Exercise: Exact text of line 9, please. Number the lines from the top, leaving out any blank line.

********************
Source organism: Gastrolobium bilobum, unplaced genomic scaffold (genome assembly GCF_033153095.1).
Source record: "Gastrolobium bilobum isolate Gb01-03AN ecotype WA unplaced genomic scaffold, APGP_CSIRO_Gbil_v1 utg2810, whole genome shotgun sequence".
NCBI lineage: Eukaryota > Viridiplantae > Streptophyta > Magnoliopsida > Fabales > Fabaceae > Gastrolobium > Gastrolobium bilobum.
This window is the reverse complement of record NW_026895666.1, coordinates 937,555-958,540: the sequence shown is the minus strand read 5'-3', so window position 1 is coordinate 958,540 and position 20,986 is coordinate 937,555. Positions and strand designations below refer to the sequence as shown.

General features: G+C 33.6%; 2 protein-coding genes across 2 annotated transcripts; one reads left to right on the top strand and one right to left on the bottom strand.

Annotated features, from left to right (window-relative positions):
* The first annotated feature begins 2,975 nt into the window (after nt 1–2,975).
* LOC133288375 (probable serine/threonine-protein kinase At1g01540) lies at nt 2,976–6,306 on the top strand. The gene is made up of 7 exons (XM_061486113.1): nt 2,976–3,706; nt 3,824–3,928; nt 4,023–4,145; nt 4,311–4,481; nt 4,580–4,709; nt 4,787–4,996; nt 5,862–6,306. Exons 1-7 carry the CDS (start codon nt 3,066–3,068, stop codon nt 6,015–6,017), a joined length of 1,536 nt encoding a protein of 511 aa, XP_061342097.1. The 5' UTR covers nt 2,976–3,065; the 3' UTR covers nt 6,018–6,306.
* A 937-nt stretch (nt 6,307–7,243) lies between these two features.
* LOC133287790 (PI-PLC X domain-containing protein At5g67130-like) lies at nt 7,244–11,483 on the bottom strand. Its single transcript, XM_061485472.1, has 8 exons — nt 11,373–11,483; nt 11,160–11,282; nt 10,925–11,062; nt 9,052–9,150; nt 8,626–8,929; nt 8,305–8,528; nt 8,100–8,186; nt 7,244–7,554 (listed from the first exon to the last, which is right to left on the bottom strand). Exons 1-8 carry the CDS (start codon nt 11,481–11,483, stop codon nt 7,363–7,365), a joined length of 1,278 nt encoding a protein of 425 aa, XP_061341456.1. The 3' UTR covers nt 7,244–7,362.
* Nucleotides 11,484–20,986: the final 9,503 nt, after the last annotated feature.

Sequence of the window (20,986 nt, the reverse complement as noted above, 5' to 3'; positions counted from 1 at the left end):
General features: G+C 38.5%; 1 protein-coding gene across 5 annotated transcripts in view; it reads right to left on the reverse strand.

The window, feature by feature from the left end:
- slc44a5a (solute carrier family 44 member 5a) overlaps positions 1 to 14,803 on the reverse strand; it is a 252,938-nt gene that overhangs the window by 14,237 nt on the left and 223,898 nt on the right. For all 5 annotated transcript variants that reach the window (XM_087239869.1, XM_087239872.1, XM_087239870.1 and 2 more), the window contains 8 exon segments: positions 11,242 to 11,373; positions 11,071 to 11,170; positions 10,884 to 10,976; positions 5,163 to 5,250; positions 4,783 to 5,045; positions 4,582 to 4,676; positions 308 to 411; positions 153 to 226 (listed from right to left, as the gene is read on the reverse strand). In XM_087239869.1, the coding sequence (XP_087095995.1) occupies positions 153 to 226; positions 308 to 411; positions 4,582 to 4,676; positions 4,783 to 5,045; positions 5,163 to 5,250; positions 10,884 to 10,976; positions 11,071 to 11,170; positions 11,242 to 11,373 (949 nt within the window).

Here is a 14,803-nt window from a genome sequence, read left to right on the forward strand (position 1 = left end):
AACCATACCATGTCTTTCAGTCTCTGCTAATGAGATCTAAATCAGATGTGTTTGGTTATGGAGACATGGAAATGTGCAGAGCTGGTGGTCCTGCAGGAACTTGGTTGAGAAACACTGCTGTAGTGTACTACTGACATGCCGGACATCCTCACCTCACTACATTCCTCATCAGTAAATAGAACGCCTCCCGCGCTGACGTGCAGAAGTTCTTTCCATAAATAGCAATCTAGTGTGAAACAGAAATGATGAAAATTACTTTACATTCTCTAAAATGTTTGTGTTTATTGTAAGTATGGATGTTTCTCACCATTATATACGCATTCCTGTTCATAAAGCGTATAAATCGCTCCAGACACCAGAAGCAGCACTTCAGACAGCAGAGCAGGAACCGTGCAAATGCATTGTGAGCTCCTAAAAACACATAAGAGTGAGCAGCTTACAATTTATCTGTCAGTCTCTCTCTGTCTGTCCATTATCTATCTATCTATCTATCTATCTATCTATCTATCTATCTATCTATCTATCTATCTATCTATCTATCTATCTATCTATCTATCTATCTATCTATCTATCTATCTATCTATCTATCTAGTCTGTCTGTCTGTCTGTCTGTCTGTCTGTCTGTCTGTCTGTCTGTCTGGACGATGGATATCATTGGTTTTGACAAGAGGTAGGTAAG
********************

* A 937-nt stretch (nt 6,307–7,243) lies between these two features.